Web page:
The Brisbane Airport says its chairman’s position on a coal mining company’s board had nothing to do with it rejecting climate change advertising from being displayed in the arrivals hall during G20.
Brisbane Airport Corporation (BAC) has banned a billboard calling on climate change to be high on the agenda at the G20 meeting in Brisbane higher this month.
But BAC rejected the #onmyagenda advert, commissioned by environmental groups such as WWF, Oxfam and Greenpeace, because it was deemed too political.
“BAC’s policy in regard to advertising on site is that we do not accept advertising from political parties, interest groups or individuals that has a political intent,” a spokeswoman told AAP.
“The examples in this particular case were deemed to have political intent as they were designed to generate a political response on a specific policy issue.
“There was no value judgment made in relation to the message.”
BAC’s chairman Bill Grant also serves as a non-executive director on board of New Hope Group – a coal mining, oil and port operation company.
Asked whether Mr Grant had any say in pulling the climate change advertising, the BAC spokeswoman said: “None at all”.
She also said BAC wasn’t concerned about any perceived conflict of interest.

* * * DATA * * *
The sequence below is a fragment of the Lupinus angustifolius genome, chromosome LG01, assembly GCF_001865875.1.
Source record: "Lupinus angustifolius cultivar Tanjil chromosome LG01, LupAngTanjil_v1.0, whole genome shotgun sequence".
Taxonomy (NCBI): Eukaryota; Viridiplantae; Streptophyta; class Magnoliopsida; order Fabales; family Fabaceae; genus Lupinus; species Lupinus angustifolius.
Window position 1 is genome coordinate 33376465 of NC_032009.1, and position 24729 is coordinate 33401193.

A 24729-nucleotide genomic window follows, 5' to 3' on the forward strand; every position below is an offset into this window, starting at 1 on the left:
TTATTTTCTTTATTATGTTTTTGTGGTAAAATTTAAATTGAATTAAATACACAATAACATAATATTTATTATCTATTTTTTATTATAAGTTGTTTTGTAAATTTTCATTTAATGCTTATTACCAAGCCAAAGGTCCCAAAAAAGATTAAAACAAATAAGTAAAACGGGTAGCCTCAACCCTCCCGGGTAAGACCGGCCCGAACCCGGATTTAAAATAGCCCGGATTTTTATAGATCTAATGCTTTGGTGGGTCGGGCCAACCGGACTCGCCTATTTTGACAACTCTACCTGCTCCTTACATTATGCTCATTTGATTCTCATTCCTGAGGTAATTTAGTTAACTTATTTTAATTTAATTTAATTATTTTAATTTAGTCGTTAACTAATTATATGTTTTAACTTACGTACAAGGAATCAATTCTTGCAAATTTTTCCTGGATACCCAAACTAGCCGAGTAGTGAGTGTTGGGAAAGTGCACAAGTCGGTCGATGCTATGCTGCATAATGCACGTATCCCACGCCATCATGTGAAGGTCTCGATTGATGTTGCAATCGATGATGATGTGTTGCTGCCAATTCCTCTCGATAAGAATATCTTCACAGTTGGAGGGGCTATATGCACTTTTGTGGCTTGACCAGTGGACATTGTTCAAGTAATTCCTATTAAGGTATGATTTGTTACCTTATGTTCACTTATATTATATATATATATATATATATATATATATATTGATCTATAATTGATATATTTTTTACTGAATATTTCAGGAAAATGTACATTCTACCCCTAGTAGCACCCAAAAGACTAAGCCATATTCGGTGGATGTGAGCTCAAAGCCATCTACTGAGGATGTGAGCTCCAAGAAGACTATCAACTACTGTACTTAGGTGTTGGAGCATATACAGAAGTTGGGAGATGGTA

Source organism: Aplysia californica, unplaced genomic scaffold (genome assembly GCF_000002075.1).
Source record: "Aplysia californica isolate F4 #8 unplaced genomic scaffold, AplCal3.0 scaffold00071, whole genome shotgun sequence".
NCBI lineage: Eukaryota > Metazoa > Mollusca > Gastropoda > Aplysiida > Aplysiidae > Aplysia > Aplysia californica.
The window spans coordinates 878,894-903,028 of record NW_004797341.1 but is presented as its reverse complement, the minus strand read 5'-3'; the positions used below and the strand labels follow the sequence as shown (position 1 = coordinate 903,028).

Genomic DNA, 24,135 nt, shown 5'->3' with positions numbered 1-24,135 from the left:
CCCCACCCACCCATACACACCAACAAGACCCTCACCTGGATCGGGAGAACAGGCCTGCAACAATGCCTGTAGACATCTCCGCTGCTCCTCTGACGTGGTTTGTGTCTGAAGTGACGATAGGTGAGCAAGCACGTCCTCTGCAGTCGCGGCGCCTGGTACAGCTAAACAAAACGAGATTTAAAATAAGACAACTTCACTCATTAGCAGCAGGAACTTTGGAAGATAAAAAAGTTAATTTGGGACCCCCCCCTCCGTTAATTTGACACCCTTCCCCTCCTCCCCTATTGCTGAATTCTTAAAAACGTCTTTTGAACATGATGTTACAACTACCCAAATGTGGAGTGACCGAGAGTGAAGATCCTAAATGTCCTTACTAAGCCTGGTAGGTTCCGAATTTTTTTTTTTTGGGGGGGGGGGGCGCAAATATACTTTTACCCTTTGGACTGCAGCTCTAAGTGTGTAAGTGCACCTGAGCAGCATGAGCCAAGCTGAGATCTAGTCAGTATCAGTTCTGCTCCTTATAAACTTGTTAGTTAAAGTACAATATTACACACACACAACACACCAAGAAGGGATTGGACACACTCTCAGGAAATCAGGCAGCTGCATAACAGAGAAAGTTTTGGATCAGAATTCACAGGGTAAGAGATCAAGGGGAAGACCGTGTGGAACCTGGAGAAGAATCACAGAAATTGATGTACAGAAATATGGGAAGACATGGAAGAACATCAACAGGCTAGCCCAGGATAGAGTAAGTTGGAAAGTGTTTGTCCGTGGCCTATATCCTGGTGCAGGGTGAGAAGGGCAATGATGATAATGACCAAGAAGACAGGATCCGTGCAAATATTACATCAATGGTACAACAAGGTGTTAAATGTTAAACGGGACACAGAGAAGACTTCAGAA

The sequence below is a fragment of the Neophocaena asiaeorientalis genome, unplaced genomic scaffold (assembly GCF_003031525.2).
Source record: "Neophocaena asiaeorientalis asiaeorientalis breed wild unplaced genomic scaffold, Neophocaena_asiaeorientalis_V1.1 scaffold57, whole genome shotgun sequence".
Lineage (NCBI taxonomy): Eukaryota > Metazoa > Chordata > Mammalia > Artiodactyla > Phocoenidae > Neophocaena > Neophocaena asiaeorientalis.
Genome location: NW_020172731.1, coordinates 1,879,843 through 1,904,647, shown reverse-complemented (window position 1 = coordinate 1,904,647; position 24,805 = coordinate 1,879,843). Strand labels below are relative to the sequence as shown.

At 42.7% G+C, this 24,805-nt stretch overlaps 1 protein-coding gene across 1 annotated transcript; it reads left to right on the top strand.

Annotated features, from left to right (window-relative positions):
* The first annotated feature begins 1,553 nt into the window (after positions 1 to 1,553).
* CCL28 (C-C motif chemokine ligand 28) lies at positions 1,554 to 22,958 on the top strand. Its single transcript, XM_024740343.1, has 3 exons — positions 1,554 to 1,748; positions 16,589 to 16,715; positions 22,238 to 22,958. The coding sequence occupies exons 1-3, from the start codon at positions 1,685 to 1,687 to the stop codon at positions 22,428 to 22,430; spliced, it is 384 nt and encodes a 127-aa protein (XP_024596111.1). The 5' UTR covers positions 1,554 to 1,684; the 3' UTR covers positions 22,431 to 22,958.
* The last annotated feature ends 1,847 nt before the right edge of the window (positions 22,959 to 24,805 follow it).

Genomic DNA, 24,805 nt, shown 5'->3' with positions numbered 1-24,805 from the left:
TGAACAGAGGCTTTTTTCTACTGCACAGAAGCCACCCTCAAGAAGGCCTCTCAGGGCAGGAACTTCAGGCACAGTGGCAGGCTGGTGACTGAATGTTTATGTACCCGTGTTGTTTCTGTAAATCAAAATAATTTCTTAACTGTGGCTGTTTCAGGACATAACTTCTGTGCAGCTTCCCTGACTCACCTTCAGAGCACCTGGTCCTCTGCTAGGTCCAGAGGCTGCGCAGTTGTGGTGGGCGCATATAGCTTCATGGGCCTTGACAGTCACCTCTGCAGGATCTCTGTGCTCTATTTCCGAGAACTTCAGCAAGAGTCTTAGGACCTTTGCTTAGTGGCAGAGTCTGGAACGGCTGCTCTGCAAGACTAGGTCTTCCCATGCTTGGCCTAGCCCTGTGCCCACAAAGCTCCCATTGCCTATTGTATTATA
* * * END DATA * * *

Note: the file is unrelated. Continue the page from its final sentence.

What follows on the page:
WWF climate change national manager Kellie Caught said she was disappointed the advertising had been banned.
“We’re surprised that climate change was considered political,” she said.
“It’s something that affects people everywhere.”
The billboard would have featured South Australian farmer David Bruer, who lost $25,000 worth of grapes in one day last year when temperatures reached 46C at his vineyard.
The #onmyagenda campaign, launched on Monday, encourages people to tweet G20 leaders asking them to include climate change as a stand-alone item on the G20 agenda.
Climate change was on the agenda at the previous eight G20 summits.
A similar billboard has been erected in South Brisbane.
The UN’s Intergovernmental Panel on Climate Change has warned in a report released on Sunday that many more people around the world could face hunger, homelessness and conflict in the scramble for precious resources if countries don’t do more to address climate change.